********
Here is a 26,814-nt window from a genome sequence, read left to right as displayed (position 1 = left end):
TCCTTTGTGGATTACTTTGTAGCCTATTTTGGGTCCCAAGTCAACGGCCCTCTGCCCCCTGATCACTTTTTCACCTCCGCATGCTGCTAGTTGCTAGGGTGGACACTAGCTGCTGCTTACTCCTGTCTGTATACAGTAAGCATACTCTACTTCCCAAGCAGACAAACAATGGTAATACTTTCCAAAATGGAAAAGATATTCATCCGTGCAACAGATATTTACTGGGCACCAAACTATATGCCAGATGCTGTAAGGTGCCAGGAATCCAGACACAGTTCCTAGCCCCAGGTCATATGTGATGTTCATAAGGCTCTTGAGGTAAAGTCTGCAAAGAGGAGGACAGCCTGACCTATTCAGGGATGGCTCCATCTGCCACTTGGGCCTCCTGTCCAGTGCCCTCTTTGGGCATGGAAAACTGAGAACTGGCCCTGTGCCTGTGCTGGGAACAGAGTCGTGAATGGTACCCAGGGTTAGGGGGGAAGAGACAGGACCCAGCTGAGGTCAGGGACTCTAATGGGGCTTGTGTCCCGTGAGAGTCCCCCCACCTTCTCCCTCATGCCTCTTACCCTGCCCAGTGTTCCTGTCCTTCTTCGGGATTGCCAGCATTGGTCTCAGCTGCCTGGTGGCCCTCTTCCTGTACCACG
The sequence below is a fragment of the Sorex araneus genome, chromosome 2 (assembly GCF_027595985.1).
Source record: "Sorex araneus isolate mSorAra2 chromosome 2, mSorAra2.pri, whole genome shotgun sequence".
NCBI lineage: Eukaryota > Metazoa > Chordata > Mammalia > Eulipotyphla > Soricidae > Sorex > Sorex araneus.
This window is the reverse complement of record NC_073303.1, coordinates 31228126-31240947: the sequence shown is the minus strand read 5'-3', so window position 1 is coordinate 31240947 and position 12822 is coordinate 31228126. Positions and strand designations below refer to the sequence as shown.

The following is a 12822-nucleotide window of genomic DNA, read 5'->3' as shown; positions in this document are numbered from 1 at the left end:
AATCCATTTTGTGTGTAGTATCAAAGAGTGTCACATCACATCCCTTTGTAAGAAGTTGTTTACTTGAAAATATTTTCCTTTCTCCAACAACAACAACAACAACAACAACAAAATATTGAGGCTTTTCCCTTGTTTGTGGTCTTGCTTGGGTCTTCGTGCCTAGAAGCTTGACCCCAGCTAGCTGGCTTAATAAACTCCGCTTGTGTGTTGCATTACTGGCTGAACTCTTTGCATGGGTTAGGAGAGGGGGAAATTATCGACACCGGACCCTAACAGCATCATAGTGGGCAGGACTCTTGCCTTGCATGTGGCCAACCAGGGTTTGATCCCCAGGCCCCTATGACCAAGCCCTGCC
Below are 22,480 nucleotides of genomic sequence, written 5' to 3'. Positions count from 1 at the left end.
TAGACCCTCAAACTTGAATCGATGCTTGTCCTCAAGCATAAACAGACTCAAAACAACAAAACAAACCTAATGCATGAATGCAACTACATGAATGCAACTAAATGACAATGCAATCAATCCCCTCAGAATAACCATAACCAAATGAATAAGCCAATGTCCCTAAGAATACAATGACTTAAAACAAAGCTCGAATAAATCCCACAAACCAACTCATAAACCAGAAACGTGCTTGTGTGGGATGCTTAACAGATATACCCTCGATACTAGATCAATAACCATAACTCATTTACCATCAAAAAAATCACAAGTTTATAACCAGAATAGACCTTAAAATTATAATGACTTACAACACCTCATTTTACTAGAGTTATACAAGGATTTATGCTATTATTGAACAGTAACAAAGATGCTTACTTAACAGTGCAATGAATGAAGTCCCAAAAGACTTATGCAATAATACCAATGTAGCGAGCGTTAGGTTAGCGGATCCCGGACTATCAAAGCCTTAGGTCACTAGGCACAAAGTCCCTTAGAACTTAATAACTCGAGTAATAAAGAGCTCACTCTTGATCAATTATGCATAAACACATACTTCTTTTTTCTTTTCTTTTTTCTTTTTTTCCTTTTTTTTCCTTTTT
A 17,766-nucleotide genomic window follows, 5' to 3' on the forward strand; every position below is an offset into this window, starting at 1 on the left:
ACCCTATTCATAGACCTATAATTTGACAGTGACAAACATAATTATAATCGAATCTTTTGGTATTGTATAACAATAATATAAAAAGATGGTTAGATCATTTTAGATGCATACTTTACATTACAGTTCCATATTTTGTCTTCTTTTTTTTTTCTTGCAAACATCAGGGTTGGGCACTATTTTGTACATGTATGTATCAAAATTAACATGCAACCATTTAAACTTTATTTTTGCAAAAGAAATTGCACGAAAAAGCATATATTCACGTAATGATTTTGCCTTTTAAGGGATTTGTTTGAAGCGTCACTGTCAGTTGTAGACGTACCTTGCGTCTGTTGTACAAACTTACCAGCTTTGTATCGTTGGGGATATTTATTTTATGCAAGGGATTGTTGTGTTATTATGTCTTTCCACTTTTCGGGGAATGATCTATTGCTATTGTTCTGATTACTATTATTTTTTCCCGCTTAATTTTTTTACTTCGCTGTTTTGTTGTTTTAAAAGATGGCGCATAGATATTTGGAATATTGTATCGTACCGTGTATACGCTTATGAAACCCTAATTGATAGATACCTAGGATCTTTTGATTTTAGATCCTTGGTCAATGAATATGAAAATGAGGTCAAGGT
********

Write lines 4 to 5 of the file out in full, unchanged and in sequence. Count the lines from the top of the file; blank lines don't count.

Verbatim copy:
Source record: "Sorex araneus isolate mSorAra2 chromosome 2, mSorAra2.pri, whole genome shotgun sequence".
NCBI lineage: Eukaryota > Metazoa > Chordata > Mammalia > Eulipotyphla > Soricidae > Sorex > Sorex araneus.